After my time with new BlackBerry Passport so far, here is what I liked and didn't like about it.
Beautiful Crafted: If there's one thing that BlackBerry has nailed, it's the physical construction of the phone. It feels and looks absolutely gorgeous, with a beautiful texture on the back that feels great in your hands, even after hours upon hours of using it. It's a rubbery, faux-leather feel that I really fell in love with.
Physical Keyboard: I'm not a big fan of physical keyboards on smartphones, but once you get used to the keyboard on the Passport, you'll be replying to emails, Facebook messages, and so much more, much faster than ever before.
BB10 OS Isn't Too Bad: I thought I would not like BlackBerry 10, but it's actually not too bad. There are some really nice features that the company has built into the phone, which is something I wish other companies would do.
Super-Wide Display Has Its Uses: For viewing websites and emails, there's nothing else that compares to the 1440x1440 display. For most of its life, the wide display won't be used to its full potential, but for some things - such as websites and emails - the 1:1 ratio really shines.
SlimPort Support: This is something I just can't live without now, Analogix's impressive SlimPort technology. I'm a big fan of showing people my videos and pictures from my various devices, and SlimPort allows me to do that with a simple micro USB to HDMI cable to my TV - all without the associated lag that other technologies push on me.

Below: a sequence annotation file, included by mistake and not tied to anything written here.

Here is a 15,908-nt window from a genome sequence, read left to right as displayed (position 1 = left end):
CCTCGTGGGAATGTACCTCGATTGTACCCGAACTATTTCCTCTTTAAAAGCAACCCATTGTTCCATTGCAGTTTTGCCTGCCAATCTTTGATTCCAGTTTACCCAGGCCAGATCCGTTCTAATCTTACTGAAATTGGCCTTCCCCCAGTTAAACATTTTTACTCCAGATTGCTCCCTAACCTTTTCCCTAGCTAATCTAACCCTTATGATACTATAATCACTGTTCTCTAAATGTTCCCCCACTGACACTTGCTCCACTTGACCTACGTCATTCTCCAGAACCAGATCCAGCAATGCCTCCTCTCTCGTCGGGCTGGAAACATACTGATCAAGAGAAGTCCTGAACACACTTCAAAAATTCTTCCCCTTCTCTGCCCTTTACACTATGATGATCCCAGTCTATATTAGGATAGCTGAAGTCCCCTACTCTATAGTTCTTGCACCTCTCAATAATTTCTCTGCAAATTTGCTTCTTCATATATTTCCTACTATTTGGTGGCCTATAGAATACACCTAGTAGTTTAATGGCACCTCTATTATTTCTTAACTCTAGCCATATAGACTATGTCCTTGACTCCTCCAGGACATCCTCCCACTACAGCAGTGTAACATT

It's Too Wide: While the super-wide display has its benefits, it makes the entire smartphone far too wide for long-term use. I find it hard to believe that there will be hundreds of thousands, or millions in BlackBerry's mind that would use the Passport in day-to-day life, without saying it's too wide.
Not Enough Apps: This is another massive limitation of the BlackBerry range of handsets: application support. With Amazon and BlackBerry World there are a handful of apps, but it is in no way the selection that Google provides with its Play Store, or Apple and its iTunes Store.
Coming into this, I expected to really not be a fan, but I have to admit: I am. The BlackBerry Passport is one of the most unique handsets I've ever used, and definitely the most surprising. I walked away from my first couple of days with the phone really impressed with some of what it had to offer.
I enjoyed the super-wide display when it worked well for me, for websites and emails, but holding it in my hands, it was far too wide for daily use. The rear-facing camera was very 'meh', and I expected a lot more from BlackBerry there. The physical keyboard I thought I would really enjoy, but it will take a lot of getting used to in order to type as fast as I do through SwiftKey for Android.
The lack of applications is really quite bad coming from Android, as I can't even install Gmail, Maps, or Hangouts. I use Hangouts daily, and it is really hard to not use it - I simply couldn't fully 100% move to a BlackBerry handset for that reason alone, let alone all the other apps I'd be missing from my normal Android smartphones.
But, what BlackBerry has done right with the Passport, they've nailed. This is a surprisingly great handset, and somewhat of a surprise. BlackBerry was really thinking outside of the box here to construct a super-wide handset with a very unique 1:1 aspect ratio display.
Sure, the Passport isn't perfect, but it's BlackBerry trying something different. Instead of being lost in the sea of countless smartphones that all look and act so similar, BlackBerry has provided the world with something different: the Passport. Our full review will be online soon - stay tuned!
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